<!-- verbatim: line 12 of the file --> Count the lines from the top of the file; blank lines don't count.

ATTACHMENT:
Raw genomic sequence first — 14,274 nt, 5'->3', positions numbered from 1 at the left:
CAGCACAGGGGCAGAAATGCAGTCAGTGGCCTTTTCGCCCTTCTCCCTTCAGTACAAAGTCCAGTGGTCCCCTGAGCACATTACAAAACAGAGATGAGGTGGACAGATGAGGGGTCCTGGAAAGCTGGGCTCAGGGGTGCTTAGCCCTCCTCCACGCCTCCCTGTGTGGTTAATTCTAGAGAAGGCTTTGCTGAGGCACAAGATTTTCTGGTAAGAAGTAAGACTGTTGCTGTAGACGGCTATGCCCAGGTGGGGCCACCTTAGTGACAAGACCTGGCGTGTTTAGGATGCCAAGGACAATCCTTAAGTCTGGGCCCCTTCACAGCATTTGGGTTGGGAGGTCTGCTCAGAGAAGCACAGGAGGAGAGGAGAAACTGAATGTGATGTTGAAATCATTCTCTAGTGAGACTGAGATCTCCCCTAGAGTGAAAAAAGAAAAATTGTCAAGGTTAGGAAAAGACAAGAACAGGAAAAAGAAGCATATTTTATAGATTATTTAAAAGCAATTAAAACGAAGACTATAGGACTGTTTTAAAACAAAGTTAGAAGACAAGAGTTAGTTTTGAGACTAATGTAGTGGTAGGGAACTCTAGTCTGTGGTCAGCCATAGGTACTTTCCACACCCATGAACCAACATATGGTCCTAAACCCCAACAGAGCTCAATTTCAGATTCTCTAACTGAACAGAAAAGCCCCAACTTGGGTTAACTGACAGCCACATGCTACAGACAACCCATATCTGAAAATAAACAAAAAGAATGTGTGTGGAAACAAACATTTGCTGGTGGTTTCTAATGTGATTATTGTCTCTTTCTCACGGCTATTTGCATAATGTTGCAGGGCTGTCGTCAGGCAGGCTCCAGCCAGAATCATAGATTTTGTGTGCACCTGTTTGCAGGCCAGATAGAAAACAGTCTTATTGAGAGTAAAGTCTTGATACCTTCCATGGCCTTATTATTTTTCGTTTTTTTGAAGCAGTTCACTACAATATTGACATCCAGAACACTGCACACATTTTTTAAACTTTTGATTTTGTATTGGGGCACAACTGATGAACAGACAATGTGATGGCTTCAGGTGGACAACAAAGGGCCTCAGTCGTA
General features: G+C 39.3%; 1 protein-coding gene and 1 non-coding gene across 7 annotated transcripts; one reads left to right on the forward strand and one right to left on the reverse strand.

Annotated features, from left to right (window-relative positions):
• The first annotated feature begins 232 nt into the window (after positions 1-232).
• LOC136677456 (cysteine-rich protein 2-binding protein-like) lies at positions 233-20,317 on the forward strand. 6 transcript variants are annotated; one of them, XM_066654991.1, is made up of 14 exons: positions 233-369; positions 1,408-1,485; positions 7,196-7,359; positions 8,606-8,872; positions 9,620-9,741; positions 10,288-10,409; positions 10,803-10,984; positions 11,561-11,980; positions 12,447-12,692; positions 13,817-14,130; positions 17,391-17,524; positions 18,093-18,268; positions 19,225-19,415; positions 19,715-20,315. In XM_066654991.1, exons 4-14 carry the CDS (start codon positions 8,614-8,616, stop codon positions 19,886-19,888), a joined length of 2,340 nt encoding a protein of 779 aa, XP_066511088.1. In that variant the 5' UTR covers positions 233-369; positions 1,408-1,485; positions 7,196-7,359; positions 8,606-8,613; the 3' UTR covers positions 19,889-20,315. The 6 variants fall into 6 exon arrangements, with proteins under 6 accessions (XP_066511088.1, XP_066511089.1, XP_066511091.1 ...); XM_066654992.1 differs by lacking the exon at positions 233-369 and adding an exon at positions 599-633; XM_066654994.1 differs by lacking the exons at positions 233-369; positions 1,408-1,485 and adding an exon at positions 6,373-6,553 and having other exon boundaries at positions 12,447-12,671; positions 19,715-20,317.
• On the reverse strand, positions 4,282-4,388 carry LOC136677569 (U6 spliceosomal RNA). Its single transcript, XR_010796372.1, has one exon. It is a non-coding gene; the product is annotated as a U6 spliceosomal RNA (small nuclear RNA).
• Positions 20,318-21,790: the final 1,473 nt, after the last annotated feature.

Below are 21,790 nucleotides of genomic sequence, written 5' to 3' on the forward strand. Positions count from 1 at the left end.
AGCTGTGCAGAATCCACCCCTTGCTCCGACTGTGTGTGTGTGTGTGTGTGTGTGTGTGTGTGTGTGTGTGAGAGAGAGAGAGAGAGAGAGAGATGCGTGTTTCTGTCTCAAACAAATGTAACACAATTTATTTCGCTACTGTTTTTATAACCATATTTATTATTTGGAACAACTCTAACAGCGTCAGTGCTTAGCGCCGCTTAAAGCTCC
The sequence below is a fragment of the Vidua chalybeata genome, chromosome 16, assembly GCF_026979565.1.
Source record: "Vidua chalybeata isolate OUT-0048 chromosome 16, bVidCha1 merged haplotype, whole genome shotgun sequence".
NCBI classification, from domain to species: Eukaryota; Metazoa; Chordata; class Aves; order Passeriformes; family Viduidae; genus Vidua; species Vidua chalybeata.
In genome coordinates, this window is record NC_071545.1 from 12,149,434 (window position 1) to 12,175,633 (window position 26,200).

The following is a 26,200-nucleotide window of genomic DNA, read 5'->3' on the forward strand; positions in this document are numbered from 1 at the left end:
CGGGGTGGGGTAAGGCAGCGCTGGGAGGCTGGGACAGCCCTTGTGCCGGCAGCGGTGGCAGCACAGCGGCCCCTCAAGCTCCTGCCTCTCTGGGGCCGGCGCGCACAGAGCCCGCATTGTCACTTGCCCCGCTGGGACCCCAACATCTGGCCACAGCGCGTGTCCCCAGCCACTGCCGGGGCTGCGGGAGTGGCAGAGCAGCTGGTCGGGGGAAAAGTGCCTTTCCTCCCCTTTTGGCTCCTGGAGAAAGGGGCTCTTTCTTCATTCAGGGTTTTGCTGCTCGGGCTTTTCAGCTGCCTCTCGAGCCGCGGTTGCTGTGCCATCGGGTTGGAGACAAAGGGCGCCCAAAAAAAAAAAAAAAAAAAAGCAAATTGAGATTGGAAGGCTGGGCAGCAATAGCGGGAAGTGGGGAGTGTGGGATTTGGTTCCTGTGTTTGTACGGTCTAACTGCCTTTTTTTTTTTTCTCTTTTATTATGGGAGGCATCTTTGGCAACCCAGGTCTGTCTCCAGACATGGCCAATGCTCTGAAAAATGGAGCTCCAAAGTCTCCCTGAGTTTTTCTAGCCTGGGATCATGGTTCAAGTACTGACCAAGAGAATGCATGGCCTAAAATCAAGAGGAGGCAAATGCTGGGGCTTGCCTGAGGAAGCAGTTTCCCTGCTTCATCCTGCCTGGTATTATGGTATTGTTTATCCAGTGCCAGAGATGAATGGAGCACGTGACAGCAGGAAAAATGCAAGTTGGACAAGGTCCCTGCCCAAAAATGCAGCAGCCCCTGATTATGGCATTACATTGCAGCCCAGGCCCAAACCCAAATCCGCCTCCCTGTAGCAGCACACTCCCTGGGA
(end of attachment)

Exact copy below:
Source record: "Vidua chalybeata isolate OUT-0048 chromosome 16, bVidCha1 merged haplotype, whole genome shotgun sequence".